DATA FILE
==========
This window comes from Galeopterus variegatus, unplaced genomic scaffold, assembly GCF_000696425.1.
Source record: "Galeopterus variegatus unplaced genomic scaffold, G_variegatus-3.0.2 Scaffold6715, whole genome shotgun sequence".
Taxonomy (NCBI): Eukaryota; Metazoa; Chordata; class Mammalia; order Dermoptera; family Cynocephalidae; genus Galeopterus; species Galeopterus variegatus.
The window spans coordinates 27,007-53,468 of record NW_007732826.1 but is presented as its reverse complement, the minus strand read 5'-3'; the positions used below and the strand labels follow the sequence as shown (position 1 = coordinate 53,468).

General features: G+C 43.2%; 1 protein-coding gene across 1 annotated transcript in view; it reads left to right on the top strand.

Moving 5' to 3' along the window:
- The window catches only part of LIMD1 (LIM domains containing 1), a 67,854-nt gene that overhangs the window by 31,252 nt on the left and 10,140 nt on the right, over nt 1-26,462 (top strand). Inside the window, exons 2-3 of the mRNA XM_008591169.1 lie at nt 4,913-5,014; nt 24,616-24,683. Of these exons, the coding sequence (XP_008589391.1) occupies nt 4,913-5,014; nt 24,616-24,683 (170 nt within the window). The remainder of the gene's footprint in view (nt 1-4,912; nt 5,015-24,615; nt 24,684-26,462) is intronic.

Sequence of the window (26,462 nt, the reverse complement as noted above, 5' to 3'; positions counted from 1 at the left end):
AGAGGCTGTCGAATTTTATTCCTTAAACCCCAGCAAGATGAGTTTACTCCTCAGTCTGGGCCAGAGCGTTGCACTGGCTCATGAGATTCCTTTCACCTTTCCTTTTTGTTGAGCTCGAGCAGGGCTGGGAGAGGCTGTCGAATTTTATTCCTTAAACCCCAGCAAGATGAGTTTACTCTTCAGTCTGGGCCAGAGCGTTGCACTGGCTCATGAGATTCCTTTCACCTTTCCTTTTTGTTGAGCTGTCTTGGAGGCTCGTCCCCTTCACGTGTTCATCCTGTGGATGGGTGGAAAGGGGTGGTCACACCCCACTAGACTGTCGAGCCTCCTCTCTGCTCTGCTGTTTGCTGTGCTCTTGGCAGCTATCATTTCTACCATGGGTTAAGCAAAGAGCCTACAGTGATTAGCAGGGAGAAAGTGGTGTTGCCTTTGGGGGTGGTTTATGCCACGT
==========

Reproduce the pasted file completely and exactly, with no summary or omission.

This window comes from Galeopterus variegatus, unplaced genomic scaffold, assembly GCF_000696425.1.
Source record: "Galeopterus variegatus unplaced genomic scaffold, G_variegatus-3.0.2 Scaffold6715, whole genome shotgun sequence".
Taxonomy (NCBI): Eukaryota; Metazoa; Chordata; class Mammalia; order Dermoptera; family Cynocephalidae; genus Galeopterus; species Galeopterus variegatus.
The window spans coordinates 27,007-53,468 of record NW_007732826.1 but is presented as its reverse complement, the minus strand read 5'-3'; the positions used below and the strand labels follow the sequence as shown (position 1 = coordinate 53,468).

General features: G+C 43.2%; 1 protein-coding gene across 1 annotated transcript in view; it reads left to right on the top strand.

Moving 5' to 3' along the window:
- The window catches only part of LIMD1 (LIM domains containing 1), a 67,854-nt gene that overhangs the window by 31,252 nt on the left and 10,140 nt on the right, over nt 1-26,462 (top strand). Inside the window, exons 2-3 of the mRNA XM_008591169.1 lie at nt 4,913-5,014; nt 24,616-24,683. Of these exons, the coding sequence (XP_008589391.1) occupies nt 4,913-5,014; nt 24,616-24,683 (170 nt within the window). The remainder of the gene's footprint in view (nt 1-4,912; nt 5,015-24,615; nt 24,684-26,462) is intronic.

Sequence of the window (26,462 nt, the reverse complement as noted above, 5' to 3'; positions counted from 1 at the left end):
AGAGGCTGTCGAATTTTATTCCTTAAACCCCAGCAAGATGAGTTTACTCCTCAGTCTGGGCCAGAGCGTTGCACTGGCTCATGAGATTCCTTTCACCTTTCCTTTTTGTTGAGCTCGAGCAGGGCTGGGAGAGGCTGTCGAATTTTATTCCTTAAACCCCAGCAAGATGAGTTTACTCTTCAGTCTGGGCCAGAGCGTTGCACTGGCTCATGAGATTCCTTTCACCTTTCCTTTTTGTTGAGCTGTCTTGGAGGCTCGTCCCCTTCACGTGTTCATCCTGTGGATGGGTGGAAAGGGGTGGTCACACCCCACTAGACTGTCGAGCCTCCTCTCTGCTCTGCTGTTTGCTGTGCTCTTGGCAGCTATCATTTCTACCATGGGTTAAGCAAAGAGCCTACAGTGATTAGCAGGGAGAAAGTGGTGTTGCCTTTGGGGGTGGTTTATGCCACGT